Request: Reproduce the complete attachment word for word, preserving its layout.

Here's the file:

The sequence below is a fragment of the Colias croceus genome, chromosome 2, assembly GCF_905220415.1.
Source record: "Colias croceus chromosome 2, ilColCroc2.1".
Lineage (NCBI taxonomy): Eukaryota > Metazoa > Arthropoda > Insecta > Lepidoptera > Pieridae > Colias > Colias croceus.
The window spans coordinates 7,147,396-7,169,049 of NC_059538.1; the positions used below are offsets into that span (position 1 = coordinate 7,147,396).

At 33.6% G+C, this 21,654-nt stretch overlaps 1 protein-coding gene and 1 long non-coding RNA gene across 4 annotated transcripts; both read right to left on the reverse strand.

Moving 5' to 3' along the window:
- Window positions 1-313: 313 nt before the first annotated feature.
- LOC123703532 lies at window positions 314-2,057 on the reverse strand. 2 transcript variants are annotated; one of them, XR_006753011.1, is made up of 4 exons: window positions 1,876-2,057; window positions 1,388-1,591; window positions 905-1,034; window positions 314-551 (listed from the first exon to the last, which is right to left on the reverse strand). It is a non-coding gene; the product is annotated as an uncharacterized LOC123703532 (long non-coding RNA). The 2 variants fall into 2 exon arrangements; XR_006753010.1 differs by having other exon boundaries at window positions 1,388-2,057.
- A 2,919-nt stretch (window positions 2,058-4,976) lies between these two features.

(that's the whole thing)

The sequence below is a fragment of the Colias croceus genome, chromosome 2, assembly GCF_905220415.1.
Source record: "Colias croceus chromosome 2, ilColCroc2.1".
Lineage (NCBI taxonomy): Eukaryota > Metazoa > Arthropoda > Insecta > Lepidoptera > Pieridae > Colias > Colias croceus.
The window spans coordinates 7,147,396-7,169,049 of NC_059538.1; the positions used below are offsets into that span (position 1 = coordinate 7,147,396).

At 33.6% G+C, this 21,654-nt stretch overlaps 1 protein-coding gene and 1 long non-coding RNA gene across 4 annotated transcripts; both read right to left on the reverse strand.

Moving 5' to 3' along the window:
- Window positions 1-313: 313 nt before the first annotated feature.
- LOC123703532 lies at window positions 314-2,057 on the reverse strand. 2 transcript variants are annotated; one of them, XR_006753011.1, is made up of 4 exons: window positions 1,876-2,057; window positions 1,388-1,591; window positions 905-1,034; window positions 314-551 (listed from the first exon to the last, which is right to left on the reverse strand). It is a non-coding gene; the product is annotated as an uncharacterized LOC123703532 (long non-coding RNA). The 2 variants fall into 2 exon arrangements; XR_006753010.1 differs by having other exon boundaries at window positions 1,388-2,057.
- A 2,919-nt stretch (window positions 2,058-4,976) lies between these two features.